US4573048A (en) * 1981-12-30 1986-02-25 Dash Strauss Associates High speed link for rotating display
US5156357A (en) * 1982-08-02 1992-10-20 The United States Of America As Represented By The Secretary Of The Navy Micro-T telemetry system
US4516348A (en) * 1982-08-18 1985-05-14 Daiwa Seiko Co., Ltd. Trawling line information communication system
DE3445045A1 (en) * 1984-12-11 1986-06-19 Betr Forsch Inst Angew Forsch Pick-off rotary transmitter
DE3502278A1 (en) * 1985-01-24 1986-07-24 Mtu Muenchen Gmbh Device for measuring pressures in the rotating assemblies (systems)
FR2576413A1 (en) * 1985-01-24 1986-07-25 Mtu Muenchen Gmbh A device for pressure measurement in rotary systems
DE3543927A1 (en) * 1985-12-12 1987-06-19 Kraftwerk Union Ag A process for the partial discharge detection and abreissfunkenmessung in dynamoelectric high-voltage machines, as well as means for its implementation
US4742470A (en) * 1985-12-30 1988-05-03 Gte Valeron Corporation Tool identification system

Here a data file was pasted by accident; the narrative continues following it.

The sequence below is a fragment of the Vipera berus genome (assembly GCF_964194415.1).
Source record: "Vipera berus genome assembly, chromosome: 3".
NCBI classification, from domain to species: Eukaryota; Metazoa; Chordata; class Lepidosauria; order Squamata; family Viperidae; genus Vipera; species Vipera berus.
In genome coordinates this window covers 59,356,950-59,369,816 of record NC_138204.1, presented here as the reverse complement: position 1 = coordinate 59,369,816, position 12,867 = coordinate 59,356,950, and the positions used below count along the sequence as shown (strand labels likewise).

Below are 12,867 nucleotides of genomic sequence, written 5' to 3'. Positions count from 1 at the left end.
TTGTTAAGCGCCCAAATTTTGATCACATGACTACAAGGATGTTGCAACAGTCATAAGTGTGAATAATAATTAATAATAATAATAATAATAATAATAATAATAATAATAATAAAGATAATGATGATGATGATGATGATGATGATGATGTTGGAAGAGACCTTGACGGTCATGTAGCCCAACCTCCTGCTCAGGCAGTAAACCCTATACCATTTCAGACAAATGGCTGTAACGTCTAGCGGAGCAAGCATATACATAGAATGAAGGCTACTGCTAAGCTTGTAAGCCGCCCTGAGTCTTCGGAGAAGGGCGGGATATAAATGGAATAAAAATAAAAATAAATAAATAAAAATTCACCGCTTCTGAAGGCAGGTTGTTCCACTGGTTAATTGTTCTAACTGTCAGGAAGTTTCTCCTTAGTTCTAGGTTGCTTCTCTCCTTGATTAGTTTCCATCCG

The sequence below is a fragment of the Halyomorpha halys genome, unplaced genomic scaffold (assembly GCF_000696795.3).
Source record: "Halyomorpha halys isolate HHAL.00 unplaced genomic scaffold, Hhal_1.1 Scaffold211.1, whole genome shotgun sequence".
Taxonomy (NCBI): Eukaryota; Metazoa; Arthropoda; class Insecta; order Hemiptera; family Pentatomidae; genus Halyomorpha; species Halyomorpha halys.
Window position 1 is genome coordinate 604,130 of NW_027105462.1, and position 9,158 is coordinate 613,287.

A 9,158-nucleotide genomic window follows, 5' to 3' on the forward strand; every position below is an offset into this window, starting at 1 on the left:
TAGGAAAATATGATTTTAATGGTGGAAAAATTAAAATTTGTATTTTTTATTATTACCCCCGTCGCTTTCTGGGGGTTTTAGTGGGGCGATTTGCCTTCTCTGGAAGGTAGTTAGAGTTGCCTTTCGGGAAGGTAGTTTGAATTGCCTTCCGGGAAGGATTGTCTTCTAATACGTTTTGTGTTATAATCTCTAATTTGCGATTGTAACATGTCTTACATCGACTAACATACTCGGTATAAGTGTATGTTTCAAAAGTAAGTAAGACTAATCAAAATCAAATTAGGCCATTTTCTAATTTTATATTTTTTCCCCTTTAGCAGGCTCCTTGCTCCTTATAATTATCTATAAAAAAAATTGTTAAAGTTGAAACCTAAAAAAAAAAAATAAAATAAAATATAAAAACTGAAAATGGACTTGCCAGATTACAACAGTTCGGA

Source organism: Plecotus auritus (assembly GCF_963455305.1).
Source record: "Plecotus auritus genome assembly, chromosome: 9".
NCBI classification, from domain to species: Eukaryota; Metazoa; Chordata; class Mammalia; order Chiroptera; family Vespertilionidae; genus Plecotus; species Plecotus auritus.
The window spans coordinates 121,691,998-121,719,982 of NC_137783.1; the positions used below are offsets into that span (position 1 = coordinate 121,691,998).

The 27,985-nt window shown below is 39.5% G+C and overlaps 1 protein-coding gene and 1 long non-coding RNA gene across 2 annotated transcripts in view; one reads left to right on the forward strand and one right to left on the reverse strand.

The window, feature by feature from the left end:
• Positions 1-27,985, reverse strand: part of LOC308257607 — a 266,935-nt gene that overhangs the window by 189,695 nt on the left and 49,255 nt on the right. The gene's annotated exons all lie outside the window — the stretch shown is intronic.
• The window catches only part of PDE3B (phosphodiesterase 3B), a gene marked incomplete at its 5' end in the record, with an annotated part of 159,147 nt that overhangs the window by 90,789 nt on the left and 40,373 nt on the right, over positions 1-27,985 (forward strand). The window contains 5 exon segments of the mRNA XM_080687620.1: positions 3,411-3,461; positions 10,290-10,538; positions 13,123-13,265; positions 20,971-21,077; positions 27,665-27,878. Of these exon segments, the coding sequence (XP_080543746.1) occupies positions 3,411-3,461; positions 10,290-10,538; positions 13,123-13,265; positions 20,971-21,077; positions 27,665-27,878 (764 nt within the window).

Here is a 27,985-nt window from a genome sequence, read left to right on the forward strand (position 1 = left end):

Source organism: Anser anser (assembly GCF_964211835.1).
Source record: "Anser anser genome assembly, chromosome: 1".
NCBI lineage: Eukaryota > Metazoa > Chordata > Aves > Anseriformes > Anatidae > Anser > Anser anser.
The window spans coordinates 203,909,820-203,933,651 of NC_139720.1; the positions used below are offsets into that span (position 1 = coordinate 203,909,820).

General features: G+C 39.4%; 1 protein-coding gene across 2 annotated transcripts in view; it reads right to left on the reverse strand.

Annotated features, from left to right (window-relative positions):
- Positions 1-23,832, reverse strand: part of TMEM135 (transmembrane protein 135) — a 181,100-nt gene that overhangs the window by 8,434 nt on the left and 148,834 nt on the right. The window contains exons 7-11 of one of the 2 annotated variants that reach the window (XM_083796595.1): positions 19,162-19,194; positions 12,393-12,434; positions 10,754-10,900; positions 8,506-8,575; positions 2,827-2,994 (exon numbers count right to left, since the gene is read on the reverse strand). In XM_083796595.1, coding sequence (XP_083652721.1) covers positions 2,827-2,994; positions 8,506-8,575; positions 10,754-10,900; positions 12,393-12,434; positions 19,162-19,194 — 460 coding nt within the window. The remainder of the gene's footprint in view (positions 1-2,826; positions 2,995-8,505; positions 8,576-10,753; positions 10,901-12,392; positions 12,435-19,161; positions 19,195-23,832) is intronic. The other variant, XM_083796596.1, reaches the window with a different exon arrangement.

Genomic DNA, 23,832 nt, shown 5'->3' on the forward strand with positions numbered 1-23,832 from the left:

US4843640A (en) * 1986-04-24 1989-06-27 Gte Valeron Corporation Industrial identification transponder
EP0268492A2 (en) * 1986-11-20 1988-05-25 Westinghouse Electric Corporation A common bus multimode sensor system
EP0268492A3 (en) * 1986-11-20 1989-08-30 Westinghouse Electric Corporation A common bus multimode sensor system
US4962495A (en) * 1988-10-03 1990-10-09 Lucas Aerospace Power Transmission Corp. Apparatus and method for transmitting condition data from a rotating member to a stationary device
DE4019241A1 (en) * 1990-06-15 1991-12-19 Telefunken Electronic Gmbh Energy and signal transmission system - for transmitting measurement signals from vehicle tyres
EP0525459A1 (en) * 1991-07-30 1993-02-03 Ulrich Dr.-Ing. Schwan Transmission device
US5814900A (en) * 1991-07-30 1998-09-29 Ulrich Schwan Device for combined transmission of energy and electric signals
WO1994024777A2 (en) * 1993-04-15 1994-10-27 STAPLETON, Colin, Gardiner Data transmission using capacitive coupling
WO1994024777A3 (en) * 1993-04-15 1994-12-22 Howard Charles Stapleton Data transmission using capacitive coupling
GB2290435B (en) * 1994-05-18 1998-09-09 Applequay Ltd Signal transmission system
GB2290435A (en) * 1994-05-18 1995-12-20 Applequay Ltd Signal transmission system; security system control
US5736937A (en) * 1995-09-12 1998-04-07 Beta Monitors & Controls, Ltd. Apparatus for wireless transmission of shaft position information